Tue | Apr 7, 2020

Lennox Coke: Art is an investment

Published:Sunday | March 29, 2015 | 12:00 AMKeisha Hill
‘Market Fest’.
‘Hands of Music 1#’.
‘Ancestral Memory’.
'Celebrating Ja 50' by Lennox Coke.
‘Fatal Comforts’.

It has always been difficult for artists to market their work and support their creative development individually. Resources are generally too limited to permit paying for experienced agents to negotiate business for them, or to permit adequate expenditure on promoting themselves.

However, according to experienced artist Lennox Coke, Jamaican art will prove to be an investment that will stand the test of time, increase in value and remain strong for years to come. The development of the industry, he said, is further strengthened by the courageous and often difficult determination of many professional artists to export their art and create for themselves and, by extension, Jamaica, an international market share.

benefit of investing

"Original art is an important part of the image of any company and has also been recognised to be a beneficial aspect of a motivating working environment," Coke said.

"The benefit of investing in Jamaican art is not only sound financial investment, but would enhance the viability of the creative sector of the Jamaican economy, thereby facilitating a potential growth in its own customer base. Collections that are documented and regularly publicised will create an avalanche of new collectors and further enhance the viability of the sector," Coke added.

The artist whose offerings portray a deep commitment of Jamaican culture and lifestyle said an original collection is a financial asset that can only grow. "Work by most local artists is affordable with a proven track record for growth, and most have demonstrated a significant commitment to their art career, and in other words they have proven their worth," he said.

Coke has depicted the traditional Jamaican market scenes on numerous occasions in his work because of his first-hand knowledge of agricultural life and practices, having grown up in the Breadbasket Parish of St Elizabeth. "The physical beauty of Jamaica and the persevering efforts of Jamaicans stimulate me to capture some of the essence of this fascinating island. Like most other visual artists, I intend to continue trying to portray the varied aspects of this island," he said.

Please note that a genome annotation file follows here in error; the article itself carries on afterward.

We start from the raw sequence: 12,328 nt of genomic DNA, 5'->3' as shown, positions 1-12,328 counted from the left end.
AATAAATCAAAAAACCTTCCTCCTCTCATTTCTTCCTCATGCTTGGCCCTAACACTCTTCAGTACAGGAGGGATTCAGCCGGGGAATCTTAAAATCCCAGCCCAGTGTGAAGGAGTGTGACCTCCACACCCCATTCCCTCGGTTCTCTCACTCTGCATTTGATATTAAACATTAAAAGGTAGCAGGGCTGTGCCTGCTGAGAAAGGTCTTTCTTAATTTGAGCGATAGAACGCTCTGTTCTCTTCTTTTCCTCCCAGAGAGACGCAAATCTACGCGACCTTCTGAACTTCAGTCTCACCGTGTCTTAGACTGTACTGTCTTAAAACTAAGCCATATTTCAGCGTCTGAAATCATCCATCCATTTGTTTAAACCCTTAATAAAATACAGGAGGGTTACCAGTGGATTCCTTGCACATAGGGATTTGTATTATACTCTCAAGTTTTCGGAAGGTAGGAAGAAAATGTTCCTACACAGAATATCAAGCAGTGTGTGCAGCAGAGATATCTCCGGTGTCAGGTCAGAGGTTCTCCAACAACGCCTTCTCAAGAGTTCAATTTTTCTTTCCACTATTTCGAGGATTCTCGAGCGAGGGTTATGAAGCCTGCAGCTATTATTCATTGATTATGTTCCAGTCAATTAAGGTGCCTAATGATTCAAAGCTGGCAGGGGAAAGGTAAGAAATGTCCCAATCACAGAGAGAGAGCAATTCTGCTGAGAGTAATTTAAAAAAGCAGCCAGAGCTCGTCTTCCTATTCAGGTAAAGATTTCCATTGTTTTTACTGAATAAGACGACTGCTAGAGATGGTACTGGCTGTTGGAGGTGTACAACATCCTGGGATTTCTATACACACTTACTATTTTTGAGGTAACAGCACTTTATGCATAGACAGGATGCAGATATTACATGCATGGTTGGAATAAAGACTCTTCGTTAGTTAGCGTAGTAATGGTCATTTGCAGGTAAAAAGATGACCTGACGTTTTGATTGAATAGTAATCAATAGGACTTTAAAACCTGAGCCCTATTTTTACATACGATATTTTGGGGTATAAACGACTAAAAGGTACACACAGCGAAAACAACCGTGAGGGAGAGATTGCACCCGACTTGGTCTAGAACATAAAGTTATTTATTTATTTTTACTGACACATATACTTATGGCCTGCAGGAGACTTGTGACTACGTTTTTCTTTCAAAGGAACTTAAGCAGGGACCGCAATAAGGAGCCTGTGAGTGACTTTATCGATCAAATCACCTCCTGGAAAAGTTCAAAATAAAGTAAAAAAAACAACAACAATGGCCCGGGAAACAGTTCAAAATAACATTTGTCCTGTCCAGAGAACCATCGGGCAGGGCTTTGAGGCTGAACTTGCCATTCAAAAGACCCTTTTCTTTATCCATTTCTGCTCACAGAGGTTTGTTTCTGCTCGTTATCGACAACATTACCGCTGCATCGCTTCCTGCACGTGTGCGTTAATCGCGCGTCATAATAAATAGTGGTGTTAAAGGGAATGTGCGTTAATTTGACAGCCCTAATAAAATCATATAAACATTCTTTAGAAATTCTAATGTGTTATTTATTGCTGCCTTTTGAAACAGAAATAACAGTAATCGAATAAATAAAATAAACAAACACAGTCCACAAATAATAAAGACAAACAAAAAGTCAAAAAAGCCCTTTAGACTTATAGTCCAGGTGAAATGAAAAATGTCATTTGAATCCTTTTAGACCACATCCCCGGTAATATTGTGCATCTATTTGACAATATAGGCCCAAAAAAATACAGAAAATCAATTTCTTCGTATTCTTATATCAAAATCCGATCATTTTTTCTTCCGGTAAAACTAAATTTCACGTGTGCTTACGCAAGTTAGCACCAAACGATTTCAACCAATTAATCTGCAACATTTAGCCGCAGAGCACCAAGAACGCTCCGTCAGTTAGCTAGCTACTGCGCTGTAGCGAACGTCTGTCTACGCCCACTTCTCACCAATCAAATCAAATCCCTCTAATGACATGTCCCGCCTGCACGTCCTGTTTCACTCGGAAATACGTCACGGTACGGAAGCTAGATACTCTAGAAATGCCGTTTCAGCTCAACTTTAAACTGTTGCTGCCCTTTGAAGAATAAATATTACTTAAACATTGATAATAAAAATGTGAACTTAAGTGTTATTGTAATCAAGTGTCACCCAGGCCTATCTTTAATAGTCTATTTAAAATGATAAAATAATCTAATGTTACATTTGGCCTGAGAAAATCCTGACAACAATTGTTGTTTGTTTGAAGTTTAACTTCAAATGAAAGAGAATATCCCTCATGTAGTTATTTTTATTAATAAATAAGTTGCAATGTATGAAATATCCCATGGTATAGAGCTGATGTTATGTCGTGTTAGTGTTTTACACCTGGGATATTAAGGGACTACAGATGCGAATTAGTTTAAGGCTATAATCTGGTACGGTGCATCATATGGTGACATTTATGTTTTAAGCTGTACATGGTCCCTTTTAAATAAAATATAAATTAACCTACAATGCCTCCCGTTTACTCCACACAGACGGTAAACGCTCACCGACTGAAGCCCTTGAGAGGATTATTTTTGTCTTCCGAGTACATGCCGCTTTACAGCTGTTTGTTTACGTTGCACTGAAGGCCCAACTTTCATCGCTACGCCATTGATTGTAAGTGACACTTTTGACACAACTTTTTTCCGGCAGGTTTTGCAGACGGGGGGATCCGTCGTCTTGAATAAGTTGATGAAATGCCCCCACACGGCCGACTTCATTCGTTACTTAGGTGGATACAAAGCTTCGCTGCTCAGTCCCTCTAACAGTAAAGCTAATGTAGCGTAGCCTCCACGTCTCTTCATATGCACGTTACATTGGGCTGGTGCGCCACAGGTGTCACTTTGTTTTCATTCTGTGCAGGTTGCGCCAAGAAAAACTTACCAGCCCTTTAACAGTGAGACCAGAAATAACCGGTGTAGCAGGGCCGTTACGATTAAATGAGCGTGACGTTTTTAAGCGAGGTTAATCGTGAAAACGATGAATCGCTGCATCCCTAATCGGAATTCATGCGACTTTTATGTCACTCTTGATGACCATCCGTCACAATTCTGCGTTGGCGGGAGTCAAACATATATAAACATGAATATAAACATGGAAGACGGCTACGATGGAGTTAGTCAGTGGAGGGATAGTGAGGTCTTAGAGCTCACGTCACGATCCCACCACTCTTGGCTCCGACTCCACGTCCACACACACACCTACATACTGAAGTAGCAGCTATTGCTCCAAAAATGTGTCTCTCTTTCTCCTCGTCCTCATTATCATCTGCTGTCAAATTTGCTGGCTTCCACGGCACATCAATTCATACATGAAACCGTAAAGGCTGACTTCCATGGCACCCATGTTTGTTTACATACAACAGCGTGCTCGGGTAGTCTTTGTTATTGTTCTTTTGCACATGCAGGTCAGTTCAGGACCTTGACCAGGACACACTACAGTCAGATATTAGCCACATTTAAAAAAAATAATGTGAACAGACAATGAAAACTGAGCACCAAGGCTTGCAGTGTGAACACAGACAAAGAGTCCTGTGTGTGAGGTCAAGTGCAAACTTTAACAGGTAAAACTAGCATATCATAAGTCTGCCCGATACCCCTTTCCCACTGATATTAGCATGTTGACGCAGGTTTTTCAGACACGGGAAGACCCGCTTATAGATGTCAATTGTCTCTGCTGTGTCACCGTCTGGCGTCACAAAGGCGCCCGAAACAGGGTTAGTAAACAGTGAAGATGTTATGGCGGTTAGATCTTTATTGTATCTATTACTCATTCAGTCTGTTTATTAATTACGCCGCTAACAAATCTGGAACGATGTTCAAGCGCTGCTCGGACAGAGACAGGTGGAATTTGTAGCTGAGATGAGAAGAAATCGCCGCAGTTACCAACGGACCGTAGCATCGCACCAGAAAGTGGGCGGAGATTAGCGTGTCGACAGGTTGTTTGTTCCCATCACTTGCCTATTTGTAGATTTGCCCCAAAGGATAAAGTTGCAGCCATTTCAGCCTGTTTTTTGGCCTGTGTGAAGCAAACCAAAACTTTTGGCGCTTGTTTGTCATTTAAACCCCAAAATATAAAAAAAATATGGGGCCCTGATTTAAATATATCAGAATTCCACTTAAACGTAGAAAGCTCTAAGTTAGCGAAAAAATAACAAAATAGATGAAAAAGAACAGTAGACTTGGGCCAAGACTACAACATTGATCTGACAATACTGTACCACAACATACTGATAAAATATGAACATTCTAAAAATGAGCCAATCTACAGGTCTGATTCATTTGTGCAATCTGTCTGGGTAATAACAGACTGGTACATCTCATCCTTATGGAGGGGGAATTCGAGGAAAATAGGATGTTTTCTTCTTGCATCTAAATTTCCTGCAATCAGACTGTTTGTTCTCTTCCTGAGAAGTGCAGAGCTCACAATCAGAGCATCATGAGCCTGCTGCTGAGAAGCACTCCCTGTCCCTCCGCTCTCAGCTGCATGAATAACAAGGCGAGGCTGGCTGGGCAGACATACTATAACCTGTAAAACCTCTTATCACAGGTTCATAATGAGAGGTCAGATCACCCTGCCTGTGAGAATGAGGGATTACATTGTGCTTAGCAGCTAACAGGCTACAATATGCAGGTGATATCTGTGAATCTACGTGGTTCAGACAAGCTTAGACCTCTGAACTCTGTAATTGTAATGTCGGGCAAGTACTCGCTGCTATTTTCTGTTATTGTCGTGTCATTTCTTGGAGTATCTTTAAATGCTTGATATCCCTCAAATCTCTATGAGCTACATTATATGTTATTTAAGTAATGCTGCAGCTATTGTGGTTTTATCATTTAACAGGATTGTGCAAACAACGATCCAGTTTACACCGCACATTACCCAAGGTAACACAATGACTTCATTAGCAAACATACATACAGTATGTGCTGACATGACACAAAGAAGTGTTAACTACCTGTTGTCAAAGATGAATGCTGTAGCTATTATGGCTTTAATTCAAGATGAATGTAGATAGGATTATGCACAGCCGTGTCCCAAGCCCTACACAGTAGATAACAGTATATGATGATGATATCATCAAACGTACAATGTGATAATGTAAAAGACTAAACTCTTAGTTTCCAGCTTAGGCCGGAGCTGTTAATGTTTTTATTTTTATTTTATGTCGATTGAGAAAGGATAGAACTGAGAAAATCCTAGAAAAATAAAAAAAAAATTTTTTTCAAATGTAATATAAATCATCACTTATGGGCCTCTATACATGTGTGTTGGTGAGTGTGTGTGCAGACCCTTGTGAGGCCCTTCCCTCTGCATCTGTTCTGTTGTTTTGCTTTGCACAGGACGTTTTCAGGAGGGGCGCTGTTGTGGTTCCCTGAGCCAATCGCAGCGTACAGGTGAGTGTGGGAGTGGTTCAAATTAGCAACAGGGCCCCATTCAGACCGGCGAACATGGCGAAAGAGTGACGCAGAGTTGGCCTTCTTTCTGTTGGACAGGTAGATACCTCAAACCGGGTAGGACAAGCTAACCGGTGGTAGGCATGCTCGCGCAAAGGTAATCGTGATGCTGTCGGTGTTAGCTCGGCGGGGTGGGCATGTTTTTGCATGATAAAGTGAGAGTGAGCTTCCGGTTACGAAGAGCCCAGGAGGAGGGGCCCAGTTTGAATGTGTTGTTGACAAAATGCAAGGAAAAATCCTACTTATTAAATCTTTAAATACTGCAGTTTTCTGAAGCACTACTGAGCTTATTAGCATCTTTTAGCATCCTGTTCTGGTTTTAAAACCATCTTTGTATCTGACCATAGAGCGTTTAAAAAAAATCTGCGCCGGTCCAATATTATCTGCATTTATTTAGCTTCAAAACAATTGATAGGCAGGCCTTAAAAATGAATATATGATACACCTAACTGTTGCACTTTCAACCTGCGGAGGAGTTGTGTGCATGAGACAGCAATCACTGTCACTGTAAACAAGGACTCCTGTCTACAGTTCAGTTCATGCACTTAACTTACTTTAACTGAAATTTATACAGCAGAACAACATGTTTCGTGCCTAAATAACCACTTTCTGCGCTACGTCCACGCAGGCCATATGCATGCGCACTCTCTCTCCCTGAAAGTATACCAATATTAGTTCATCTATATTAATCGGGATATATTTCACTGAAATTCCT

Over the years, his work has appeared in many national exhibitions, including the highly competitive Jamaica Cultural Development Commission exhibition, where he has garnered many coveted medals, to include one gold medal, two silver medals, five bronze medals and five merit awards. His paintings can also be found in the Bank of Jamaica Collection, as well as those of prominent local families and as far away as Australia.

"My work is a portrayal of my outlook in life and I see my work as a medium of expressing myself visually. Painting has been my passion over the years and it is a journey that is ongoing," Coke said.

Despite the economic downturn, the support of patrons over the years has motivated this artist to greater heights. His art involves mostly realistic depictions of Jamaican life but occasionally he delves deeper to present pieces that are more surrealistic.

"Jamaicans need to invest in their culture. Jamaicans do not realise the importance of the visual arts, but it is critical to the development of the country. I will continue to play my part to seeing that this recognition happens," Coke said.

He has participated in several exhibitions in Jamaica since graduating from the Edna Manley College of the Visual and Performing Arts. His first solo exhibition was at Gallery M.E.K. at Devon House in 1997. He has also participated in overseas shows in Trinidad and Tobago, Washington, DC, and New York City, among others.

Coke is also a frequent

participant in several annual shows: Caribbean Gift and Craft, Liguanea Lodge Auction, Mandeville Art Fair and Liguanea Art Festival. He has also had the distinction of providing the cover image for the book The Embodiment of Disobedience: Fat Black Women's Unruly Political Bodies by Andrea Elizabeth Shaw, assistant professor of English at Nova Southeastern University, published in 2006.